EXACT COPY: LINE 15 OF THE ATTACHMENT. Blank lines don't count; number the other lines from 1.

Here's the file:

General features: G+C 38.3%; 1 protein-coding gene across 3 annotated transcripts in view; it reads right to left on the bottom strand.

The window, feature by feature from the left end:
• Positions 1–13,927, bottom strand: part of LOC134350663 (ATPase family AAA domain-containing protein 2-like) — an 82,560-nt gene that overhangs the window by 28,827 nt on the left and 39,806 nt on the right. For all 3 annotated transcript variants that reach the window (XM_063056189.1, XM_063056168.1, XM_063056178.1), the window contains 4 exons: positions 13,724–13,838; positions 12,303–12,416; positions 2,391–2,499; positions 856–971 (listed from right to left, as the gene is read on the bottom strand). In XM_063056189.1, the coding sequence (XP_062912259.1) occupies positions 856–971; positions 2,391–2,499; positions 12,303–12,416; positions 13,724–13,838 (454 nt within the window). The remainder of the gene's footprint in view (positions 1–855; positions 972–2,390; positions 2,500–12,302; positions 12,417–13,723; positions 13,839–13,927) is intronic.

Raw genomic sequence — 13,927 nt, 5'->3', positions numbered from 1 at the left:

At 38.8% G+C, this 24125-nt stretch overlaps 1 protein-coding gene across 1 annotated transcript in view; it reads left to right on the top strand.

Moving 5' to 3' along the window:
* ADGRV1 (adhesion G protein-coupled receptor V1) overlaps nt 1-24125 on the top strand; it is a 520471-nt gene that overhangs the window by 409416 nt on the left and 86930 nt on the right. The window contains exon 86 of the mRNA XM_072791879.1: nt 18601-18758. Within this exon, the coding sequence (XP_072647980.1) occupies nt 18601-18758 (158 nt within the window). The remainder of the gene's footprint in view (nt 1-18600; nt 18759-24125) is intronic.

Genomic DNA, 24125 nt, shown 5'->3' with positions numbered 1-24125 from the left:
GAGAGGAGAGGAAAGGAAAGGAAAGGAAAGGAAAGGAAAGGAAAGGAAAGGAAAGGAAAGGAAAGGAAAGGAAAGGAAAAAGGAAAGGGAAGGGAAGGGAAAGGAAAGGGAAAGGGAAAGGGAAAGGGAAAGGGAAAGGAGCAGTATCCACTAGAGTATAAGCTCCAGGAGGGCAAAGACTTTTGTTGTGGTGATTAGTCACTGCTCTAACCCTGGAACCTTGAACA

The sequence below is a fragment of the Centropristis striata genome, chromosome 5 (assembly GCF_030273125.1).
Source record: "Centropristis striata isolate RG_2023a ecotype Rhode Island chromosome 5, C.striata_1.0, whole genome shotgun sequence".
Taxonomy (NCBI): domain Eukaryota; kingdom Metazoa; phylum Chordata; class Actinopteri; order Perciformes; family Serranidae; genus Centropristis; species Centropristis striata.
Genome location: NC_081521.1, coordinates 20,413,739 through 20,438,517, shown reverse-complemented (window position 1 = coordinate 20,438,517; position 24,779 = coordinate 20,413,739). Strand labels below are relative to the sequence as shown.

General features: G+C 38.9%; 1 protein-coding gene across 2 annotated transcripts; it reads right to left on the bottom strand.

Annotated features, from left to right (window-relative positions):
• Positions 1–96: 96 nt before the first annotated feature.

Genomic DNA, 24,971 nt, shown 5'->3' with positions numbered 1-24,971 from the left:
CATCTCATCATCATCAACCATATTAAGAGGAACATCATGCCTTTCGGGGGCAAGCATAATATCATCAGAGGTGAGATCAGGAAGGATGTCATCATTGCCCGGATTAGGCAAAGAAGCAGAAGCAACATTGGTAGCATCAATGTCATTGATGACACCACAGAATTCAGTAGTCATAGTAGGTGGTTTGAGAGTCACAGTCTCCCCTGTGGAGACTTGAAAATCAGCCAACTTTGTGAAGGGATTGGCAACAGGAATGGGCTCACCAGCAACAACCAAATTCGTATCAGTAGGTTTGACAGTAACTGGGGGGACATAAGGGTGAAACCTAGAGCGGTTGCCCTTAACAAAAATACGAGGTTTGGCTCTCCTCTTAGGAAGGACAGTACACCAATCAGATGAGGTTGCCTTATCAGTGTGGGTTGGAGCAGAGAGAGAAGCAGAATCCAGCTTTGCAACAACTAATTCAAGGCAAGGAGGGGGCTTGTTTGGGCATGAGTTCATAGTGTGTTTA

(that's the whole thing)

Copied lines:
Annotated features, from left to right (window-relative positions):